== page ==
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Males of the two-spotted spider mite attempt to copulate with mated females: effects of double mating on fitness of either sex.

Authors
  • Oku, Keiko
Type
Published Article
Journal
Experimental and Applied Acarology
Publisher
Springer-Verlag
Publication Date
Feb 01, 2010
Volume
50
Issue
2
Pages
107–113
Identifiers
DOI: 10.1007/s10493-009-9306-7
PMID: 19760507
Source
Medline
License
Unknown

Abstract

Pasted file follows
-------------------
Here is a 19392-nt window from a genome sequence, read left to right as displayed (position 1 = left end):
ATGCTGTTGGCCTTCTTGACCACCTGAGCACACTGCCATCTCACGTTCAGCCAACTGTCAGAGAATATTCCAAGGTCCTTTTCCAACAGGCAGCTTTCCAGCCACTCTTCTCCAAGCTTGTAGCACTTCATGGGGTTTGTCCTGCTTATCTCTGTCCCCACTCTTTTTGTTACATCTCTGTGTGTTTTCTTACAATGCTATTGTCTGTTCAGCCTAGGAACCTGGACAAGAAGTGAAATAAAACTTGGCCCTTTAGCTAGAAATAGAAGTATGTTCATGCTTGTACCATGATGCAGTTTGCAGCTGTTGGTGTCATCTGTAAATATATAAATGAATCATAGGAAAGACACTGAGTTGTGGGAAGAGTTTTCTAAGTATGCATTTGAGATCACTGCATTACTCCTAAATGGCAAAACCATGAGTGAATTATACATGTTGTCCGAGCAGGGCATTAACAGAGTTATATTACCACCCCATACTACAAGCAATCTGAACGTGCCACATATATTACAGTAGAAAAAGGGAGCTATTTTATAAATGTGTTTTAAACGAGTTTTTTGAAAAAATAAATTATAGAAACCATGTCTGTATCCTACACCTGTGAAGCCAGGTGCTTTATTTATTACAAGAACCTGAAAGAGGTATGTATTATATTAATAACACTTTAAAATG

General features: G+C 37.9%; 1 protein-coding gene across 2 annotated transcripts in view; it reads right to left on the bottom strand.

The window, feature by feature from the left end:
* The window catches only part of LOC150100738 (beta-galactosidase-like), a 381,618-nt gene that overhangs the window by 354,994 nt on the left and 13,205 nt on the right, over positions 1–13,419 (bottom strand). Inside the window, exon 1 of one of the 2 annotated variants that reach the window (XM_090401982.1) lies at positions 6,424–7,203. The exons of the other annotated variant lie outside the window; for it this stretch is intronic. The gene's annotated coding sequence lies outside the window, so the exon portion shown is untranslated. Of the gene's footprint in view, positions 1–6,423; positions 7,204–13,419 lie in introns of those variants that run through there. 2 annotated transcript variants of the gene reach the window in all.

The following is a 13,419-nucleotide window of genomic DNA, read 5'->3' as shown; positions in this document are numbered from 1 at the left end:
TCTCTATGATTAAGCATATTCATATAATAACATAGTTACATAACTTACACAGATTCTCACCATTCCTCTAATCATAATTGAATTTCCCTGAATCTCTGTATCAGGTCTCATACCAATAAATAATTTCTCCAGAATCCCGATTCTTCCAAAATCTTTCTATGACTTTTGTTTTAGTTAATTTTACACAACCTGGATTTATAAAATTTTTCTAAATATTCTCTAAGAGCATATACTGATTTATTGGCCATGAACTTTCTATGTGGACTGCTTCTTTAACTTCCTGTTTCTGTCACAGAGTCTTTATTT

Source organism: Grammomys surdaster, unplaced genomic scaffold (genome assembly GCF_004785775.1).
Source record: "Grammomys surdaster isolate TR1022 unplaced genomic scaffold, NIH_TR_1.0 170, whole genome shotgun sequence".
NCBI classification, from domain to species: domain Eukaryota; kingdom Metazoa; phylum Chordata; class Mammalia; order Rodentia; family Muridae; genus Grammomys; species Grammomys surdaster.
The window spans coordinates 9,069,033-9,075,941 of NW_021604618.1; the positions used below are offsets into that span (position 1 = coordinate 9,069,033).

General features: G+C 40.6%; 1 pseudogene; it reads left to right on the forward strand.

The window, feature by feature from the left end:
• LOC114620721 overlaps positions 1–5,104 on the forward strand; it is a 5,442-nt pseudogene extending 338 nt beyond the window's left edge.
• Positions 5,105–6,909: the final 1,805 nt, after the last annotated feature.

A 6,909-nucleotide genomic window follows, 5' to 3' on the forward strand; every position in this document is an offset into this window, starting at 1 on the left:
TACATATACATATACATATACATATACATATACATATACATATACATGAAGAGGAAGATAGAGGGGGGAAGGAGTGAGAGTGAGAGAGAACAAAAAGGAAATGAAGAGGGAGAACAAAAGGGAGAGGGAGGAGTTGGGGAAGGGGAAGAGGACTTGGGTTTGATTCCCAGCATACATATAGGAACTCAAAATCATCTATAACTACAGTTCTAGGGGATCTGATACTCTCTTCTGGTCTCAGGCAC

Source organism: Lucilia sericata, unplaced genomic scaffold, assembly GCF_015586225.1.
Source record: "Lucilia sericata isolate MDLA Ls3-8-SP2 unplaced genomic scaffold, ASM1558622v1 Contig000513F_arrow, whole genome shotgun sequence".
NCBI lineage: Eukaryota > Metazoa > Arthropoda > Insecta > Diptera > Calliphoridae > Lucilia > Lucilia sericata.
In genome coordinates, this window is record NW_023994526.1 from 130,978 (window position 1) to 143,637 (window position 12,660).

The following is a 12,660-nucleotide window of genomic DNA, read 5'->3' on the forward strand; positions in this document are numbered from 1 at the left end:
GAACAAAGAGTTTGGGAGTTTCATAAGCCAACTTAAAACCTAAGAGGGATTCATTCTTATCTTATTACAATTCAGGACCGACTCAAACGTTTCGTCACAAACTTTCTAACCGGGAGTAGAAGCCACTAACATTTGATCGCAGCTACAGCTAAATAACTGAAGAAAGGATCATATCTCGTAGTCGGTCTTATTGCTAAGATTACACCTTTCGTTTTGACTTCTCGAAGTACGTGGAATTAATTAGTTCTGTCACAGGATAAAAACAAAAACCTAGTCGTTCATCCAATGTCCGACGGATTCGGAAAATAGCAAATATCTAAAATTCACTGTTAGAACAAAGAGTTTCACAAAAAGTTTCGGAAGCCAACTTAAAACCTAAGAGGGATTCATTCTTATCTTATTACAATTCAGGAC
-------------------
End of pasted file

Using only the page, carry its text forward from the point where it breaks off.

In Tetranychus urticae (Acari: Tetranychidae), when the intervals between first and second copulation are more than 24 h, only the first copulation is effective for females. Therefore, adult males should copulate only with virgin females, but not with females that copulated more than 1 day ago. Indeed, T. urticae males preferred virgin females to mated females under dual choice conditions. In the absence of virgin females, however, 60% of males copulated with mated females (n = 30). Therefore, the effects of male copulation behaviour on male and mated-female fitness were examined, respectively. Since T. urticae is arrhenotokous (i.e., only daughters have genes derived from their father), the proportion of females among the offspring was used as an index of male fitness. After males had lived with/without a mated female, the males were allowed to copulate with a virgin female. The proportion of females among the offspring did not differ between males with and without a female. On the other hand, when mated females lived with an adult male, their egg production was lower than mated females without a male. These results suggest that males do not seem to obtain fitness benefit from the copulation behaviour and that mated females incur a fitness cost due to the male behaviour.

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